The Yuba River Charter School in Nevada County, California — a county with one of the lowest immunization rates in the state — closed Tuesday after a child there was diagnosed with measles. California’s department of public health is reportedly investigating the child, who “showed symptoms of measles after returning home from a trip overseas.”
He’s fine, but he was also infectious at school on March 17, which means his unvaccinated classmates were exposed to the highly contagious disease. If no new cases are reported, the school will be closed to all students until Wednesday and closed to students without a measles vaccine until April 8.
Coincidentally, YRCS’s immunization rate is even lower than the county average — according to the Huffington Post, only 43 percent of kindergarteners there are up to date on their immunizations. That number is even lower than the already-low county average of 77.1 percent of kindergarteners who meet the requirement.
Dr. Karen Smith, the state’s public-health officer, is not pleased. “It’s concerning to receive a report of a child with measles because it’s a disease that can easily be prevented,” she wrote in a statement. She went on to remind parents, including those who choose not to vaccinate their children, that “immunization is the best way to protect against measles. Two doses of the Measles, Mumps, and Rubella (MMR) vaccine are approximately 97 percent effective at preventing disease in exposed persons.”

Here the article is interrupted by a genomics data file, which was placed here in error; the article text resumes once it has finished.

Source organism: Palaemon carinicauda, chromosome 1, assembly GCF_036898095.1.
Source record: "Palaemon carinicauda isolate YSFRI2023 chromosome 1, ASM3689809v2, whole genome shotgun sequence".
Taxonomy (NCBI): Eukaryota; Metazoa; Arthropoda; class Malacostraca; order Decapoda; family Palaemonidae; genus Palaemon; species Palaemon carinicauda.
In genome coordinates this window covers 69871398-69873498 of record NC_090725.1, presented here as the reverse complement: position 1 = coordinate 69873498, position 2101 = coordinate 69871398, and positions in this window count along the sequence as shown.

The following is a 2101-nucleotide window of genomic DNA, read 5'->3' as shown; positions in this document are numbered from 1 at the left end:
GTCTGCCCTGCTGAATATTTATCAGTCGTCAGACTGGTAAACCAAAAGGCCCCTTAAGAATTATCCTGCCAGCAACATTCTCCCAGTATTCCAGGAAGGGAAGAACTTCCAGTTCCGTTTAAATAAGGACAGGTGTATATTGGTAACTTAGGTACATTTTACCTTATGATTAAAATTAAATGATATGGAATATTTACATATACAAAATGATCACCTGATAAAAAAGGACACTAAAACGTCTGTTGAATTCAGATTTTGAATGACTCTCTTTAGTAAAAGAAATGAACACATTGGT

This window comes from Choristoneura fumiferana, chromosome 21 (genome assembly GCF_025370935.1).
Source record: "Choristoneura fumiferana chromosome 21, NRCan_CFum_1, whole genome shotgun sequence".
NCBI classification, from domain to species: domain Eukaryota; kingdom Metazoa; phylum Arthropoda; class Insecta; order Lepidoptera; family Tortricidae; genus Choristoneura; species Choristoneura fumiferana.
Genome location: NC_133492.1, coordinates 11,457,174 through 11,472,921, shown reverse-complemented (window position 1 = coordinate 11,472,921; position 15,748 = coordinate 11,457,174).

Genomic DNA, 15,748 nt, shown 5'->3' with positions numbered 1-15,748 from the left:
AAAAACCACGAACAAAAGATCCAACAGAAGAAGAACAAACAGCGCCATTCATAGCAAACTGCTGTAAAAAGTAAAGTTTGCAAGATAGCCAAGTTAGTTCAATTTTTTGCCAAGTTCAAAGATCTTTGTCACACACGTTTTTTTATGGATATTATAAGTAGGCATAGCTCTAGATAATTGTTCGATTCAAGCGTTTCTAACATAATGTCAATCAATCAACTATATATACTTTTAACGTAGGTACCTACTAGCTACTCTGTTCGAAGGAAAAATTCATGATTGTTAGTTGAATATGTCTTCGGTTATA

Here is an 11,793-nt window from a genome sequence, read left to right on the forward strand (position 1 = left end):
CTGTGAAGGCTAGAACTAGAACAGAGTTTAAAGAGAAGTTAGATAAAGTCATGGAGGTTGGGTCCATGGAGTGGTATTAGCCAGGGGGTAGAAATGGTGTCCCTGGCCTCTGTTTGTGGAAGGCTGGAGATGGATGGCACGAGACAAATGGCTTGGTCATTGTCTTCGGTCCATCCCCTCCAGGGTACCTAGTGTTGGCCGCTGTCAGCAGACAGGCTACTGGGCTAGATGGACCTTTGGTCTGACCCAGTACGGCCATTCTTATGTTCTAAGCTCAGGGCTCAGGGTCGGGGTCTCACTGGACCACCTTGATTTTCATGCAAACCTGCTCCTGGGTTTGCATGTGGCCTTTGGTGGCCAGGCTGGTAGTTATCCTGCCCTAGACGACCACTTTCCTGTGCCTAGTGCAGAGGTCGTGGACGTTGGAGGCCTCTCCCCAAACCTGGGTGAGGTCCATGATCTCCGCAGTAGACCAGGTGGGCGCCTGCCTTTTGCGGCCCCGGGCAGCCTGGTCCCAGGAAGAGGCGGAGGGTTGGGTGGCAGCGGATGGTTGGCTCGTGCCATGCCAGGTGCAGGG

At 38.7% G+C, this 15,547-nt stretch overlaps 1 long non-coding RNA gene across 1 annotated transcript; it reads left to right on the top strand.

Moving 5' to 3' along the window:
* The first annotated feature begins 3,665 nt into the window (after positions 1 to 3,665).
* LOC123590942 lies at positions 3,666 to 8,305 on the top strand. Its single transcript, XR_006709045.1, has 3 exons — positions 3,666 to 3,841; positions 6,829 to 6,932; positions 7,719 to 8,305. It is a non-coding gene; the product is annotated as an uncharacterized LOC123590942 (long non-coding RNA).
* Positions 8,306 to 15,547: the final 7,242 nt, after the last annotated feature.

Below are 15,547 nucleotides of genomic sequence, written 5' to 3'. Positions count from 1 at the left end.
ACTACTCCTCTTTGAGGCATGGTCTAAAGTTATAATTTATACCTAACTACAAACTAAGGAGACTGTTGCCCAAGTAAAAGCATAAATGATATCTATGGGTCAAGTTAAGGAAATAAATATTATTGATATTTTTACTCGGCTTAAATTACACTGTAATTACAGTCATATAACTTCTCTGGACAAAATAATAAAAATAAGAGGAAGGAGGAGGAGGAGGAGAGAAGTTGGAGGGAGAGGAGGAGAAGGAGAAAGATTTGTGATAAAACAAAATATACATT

After the Disneyland measles outbreak last spring, California passed strict legislation that requires parents to vaccinate their kids enrolled in public and private schools. According to the law, parents can no longer be exempt from vaccinating their children for religious or personal reasons, although they can still opt out for medical reasons. Parents who refuse to comply with the law must homeschool their children.
In a letter to YRCS families, school director Ron Charles encouraged “conscious speech” when addressing the inevitable media storm and told parents the state health department recommends they vaccinate their kids. The school is even holding a free drive-up clinic on Thursday afternoon for all their MMR vaccine needs! Unfortunately for Charles and YRCS, if a parent has joined the ranks of the anti-vaxxers, it’s unlikely even a measles outbreak will change their minds.